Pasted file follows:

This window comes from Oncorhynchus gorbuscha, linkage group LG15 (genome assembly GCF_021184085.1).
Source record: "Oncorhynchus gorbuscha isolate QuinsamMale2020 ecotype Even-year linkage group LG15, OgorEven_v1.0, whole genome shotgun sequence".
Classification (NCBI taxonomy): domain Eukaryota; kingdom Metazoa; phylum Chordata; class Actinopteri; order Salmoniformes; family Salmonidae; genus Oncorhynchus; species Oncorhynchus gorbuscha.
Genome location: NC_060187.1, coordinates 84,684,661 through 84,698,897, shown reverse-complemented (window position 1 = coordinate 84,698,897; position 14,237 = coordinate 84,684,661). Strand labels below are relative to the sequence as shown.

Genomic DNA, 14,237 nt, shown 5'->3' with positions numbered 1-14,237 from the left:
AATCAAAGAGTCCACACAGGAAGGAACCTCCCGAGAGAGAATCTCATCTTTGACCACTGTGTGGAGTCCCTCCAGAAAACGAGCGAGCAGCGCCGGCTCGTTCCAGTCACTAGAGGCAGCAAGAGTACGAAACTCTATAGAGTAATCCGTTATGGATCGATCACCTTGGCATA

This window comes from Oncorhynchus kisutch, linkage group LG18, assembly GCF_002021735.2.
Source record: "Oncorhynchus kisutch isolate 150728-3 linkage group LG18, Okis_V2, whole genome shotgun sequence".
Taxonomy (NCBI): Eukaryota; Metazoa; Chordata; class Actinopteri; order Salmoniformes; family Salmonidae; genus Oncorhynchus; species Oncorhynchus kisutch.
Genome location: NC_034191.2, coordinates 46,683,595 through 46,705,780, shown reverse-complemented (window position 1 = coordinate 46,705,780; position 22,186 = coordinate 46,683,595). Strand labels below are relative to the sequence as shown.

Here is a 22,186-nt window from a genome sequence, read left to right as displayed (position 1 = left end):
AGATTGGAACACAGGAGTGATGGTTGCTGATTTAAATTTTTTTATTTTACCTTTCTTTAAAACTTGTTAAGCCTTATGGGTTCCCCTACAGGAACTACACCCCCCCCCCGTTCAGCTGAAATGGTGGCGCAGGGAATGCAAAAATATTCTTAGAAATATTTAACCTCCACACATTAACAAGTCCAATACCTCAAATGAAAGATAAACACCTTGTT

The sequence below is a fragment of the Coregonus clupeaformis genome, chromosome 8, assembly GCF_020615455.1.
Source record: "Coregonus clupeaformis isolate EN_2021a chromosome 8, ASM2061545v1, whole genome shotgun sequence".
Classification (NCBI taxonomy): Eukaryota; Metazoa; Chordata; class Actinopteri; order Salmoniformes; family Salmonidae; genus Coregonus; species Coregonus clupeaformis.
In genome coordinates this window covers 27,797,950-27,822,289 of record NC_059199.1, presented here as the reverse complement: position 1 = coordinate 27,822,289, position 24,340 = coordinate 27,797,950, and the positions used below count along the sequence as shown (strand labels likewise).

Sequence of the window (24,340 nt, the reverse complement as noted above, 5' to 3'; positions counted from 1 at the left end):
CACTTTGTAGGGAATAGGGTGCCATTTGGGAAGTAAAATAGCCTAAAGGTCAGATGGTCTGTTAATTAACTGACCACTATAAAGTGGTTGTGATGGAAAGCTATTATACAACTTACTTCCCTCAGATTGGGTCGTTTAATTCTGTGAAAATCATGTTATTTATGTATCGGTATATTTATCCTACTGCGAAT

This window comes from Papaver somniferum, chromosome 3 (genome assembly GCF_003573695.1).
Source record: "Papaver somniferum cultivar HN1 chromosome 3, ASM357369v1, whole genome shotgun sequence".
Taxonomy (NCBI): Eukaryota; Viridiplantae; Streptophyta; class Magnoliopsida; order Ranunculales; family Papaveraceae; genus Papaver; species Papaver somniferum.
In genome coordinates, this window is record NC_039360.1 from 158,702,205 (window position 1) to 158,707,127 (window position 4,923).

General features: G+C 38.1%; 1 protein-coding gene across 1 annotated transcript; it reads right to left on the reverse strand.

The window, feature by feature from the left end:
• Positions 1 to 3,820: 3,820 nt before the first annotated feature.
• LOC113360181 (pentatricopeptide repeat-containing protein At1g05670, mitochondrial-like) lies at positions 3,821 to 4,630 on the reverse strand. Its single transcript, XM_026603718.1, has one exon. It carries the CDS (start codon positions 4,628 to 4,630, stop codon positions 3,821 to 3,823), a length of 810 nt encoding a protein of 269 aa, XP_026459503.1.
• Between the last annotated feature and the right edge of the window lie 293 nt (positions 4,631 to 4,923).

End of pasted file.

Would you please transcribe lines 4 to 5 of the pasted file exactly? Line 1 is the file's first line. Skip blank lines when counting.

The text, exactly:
Genome location: NC_060187.1, coordinates 84,684,661 through 84,698,897, shown reverse-complemented (window position 1 = coordinate 84,698,897; position 14,237 = coordinate 84,684,661). Strand labels below are relative to the sequence as shown.

Genomic DNA, 14,237 nt, shown 5'->3' with positions numbered 1-14,237 from the left: